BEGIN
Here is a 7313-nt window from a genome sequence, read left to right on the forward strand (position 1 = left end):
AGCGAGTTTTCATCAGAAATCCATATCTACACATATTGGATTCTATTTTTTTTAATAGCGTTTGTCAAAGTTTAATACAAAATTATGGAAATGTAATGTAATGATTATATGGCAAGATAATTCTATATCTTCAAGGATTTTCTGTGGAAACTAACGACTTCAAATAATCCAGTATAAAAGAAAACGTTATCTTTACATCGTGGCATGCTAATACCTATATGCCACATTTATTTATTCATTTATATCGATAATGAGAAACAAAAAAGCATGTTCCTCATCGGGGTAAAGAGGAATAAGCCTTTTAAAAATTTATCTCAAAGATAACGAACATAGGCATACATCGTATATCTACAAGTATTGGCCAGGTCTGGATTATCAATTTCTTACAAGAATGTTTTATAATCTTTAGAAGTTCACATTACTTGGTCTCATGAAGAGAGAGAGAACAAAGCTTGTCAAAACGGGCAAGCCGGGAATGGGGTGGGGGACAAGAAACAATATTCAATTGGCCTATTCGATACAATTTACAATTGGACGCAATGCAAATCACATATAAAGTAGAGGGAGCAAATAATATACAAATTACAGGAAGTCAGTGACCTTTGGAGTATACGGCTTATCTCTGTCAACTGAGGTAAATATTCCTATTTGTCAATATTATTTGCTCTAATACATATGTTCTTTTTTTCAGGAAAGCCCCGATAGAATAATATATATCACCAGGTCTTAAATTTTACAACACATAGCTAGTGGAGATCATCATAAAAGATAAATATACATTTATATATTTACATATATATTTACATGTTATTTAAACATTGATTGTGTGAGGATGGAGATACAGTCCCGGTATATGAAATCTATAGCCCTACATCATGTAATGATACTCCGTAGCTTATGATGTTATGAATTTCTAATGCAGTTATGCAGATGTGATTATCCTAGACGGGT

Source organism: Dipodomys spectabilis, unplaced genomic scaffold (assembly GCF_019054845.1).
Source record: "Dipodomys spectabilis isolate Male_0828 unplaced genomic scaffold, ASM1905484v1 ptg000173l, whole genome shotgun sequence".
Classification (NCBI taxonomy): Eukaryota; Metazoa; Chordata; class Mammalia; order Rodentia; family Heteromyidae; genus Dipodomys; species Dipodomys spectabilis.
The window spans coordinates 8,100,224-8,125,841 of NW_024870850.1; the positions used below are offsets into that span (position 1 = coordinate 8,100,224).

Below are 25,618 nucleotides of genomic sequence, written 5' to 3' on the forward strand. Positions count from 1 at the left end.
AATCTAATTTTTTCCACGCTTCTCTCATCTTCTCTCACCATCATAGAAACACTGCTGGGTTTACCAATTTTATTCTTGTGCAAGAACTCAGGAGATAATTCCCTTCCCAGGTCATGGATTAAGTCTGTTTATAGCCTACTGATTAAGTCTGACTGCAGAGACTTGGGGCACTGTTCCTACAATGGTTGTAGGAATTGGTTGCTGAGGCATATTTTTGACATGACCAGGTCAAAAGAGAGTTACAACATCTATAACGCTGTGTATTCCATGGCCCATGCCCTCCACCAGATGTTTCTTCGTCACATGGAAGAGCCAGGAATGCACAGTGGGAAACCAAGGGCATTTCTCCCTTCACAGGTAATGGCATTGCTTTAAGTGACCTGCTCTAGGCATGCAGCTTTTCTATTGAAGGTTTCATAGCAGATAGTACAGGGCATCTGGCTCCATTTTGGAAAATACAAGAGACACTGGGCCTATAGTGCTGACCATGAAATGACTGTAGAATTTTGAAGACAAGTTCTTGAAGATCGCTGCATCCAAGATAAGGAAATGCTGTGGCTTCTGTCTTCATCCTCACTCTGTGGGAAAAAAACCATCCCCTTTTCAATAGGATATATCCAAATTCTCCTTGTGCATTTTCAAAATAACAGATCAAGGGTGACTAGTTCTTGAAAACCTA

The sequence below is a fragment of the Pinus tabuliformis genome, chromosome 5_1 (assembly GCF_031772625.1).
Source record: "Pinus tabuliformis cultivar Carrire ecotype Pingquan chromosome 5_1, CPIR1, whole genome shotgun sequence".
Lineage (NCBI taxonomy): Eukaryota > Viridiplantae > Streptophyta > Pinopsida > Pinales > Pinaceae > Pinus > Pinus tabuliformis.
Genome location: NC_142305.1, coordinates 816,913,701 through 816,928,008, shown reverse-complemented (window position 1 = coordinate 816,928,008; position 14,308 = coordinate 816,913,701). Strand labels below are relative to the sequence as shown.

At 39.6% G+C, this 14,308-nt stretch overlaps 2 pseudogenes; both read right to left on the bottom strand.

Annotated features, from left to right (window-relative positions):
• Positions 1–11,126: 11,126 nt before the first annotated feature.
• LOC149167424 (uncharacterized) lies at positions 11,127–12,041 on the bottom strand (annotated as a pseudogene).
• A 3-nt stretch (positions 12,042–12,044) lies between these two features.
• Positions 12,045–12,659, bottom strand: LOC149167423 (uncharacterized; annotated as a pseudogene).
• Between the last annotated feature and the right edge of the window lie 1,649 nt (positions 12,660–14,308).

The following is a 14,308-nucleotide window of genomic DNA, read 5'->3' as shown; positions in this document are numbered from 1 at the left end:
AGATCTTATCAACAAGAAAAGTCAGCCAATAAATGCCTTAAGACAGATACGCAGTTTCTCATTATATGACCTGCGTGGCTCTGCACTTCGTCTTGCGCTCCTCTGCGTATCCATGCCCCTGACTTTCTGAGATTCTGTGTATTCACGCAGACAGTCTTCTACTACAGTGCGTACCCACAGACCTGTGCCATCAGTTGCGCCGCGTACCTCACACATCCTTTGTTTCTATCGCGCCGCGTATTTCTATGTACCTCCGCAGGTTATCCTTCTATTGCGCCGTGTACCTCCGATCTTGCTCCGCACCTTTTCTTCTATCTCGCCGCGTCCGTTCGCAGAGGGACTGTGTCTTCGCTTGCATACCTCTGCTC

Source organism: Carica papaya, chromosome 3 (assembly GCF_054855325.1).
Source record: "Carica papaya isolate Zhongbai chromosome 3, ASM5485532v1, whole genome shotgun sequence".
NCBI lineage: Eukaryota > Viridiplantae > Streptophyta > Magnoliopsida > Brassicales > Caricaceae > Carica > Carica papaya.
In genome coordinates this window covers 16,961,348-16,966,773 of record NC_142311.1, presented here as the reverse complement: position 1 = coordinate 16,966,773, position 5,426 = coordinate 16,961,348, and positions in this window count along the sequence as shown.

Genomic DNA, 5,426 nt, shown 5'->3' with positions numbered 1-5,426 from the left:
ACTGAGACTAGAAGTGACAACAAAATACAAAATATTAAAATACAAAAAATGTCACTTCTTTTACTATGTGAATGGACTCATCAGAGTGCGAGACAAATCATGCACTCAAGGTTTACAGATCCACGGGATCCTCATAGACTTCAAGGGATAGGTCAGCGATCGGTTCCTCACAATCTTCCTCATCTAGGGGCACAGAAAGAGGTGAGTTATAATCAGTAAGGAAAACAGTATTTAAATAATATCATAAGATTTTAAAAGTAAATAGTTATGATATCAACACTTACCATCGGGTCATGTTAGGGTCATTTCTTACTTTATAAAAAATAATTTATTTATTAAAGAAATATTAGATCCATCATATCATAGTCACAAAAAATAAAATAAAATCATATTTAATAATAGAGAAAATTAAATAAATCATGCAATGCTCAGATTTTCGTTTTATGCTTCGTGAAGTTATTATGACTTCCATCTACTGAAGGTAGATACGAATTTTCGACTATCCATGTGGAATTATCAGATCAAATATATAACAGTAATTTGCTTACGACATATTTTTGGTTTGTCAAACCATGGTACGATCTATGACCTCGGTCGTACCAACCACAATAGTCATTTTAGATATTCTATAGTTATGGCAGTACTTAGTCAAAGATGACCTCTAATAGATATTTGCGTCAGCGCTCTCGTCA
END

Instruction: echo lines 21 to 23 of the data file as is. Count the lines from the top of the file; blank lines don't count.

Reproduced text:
AGATCTTATCAACAAGAAAAGTCAGCCAATAAATGCCTTAAGACAGATACGCAGTTTCTCATTATATGACCTGCGTGGCTCTGCACTTCGTCTTGCGCTCCTCTGCGTATCCATGCCCCTGACTTTCTGAGATTCTGTGTATTCACGCAGACAGTCTTCTACTACAGTGCGTACCCACAGACCTGTGCCATCAGTTGCGCCGCGTACCTCACACATCCTTTGTTTCTATCGCGCCGCGTATTTCTATGTACCTCCGCAGGTTATCCTTCTATTGCGCCGTGTACCTCCGATCTTGCTCCGCACCTTTTCTTCTATCTCGCCGCGTCCGTTCGCAGAGGGACTGTGTCTTCGCTTGCATACCTCTGCTC

Source organism: Carica papaya, chromosome 3 (assembly GCF_054855325.1).
Source record: "Carica papaya isolate Zhongbai chromosome 3, ASM5485532v1, whole genome shotgun sequence".